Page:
As you probably know, Bill Gates is no-longer heading up Microsoft. He has retired from the company he helped found and led for over 30 years in order to spend his time overseeing the Bill and Melinda Gates Foundation. This transition from for-profit to not-for-profit executive by one of the 20th-century's most successful entrepreneurs has been grist for the media mill. Some of the better articles (imho) appeared in The Economist.
The first (and shorter) of two articles explores The Meaning of Bill Gates. It clearly portrays him as an innovator and business leader - an entrepreneur. He saw a demand, he had a product and had a vision for it. He pushed new innovation when he could and he pragmatically adopted (some would say co-opted) other ideas when he saw value he could not duplicate, folding them
into his own products. As an example of what a true entrepreneur does and should do, this article provides a short, thorough description using Gates as an abbreviated case-study.
The second article, After Bill, spends more time discussing the impact of his departure on his corporate legacy, Microsoft. It examines the obstacles (self-imposed and competitor-imposed) and opportunities that confront Microsoft at the time of Mr. Gates departure. While reading it, one considers whether the entrepreneurial culture will continue at that firm, allowing it to grow as a result of continuing innovation or to eventually stagnate into a niche player - granted a very large one.
And while these articles are interesting on their own, this post has another objective. There is a new blog that is worth your time to investigate. Creative Capitalism is an on-line conversation among a number of leading economists, business leaders, and other thinkers. The purpose is to produce a book that will be "a collection of essays and commentary on capitalism, philanthropy, and global development." The idea arose as a result of a speech given by Mr. Gates (and reviewed on this blog back in January, 2008) where he used the term "creative capitalism." I, along with others, took Mr. Gates to task because capitalism is, by its very nature, creative. To imply otherwise is to demean the process.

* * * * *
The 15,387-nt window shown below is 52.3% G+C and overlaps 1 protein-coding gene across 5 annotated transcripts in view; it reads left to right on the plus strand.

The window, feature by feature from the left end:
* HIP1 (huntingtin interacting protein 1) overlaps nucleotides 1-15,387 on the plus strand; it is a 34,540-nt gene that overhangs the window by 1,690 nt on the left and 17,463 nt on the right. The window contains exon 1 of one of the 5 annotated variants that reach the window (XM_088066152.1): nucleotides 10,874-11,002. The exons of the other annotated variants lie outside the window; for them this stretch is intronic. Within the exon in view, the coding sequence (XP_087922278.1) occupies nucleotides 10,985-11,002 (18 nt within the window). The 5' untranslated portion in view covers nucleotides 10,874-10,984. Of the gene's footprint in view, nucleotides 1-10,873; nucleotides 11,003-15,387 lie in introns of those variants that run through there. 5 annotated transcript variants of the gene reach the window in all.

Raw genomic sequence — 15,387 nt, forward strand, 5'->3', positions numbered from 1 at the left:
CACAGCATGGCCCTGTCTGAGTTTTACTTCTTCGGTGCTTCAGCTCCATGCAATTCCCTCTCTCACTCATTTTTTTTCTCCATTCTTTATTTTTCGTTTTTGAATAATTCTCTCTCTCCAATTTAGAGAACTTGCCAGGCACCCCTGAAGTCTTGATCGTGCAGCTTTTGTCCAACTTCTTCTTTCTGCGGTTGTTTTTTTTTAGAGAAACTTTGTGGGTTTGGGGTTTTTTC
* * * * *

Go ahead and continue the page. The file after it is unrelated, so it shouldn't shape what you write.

The essays posted so far (the blog's first entry was on June 26, 2008) have been impressive. The discussion is informed and interesting. When reading Gate's speech that introduced the term "creative capitalism", one senses that he wasn't decrying the lack of creativity in capitalism; rather he was calling for the inherent creativity to be unleashed to solve the world's larger problems. He is asking the business community to apply resources and methods which are either lacking or foreign to government, in order to find new ways to serve the underserved of the world.
Mr. Gates seems to applying the idea of creative destruction to the paradigms that have settled in place. He sees a need for business and business leaders to recommit themselves to an understanding, appreciation and adoption of the long-term over the short-term. There needs to be a willingness to look at the variety of problems, to apply resources in an efficient manner, and to bring more of the world into the marketplace where their wants can be fulfilled.
I think you'll find the discussion a valuable source of information and discussion for your classroom. I look forward to your comments.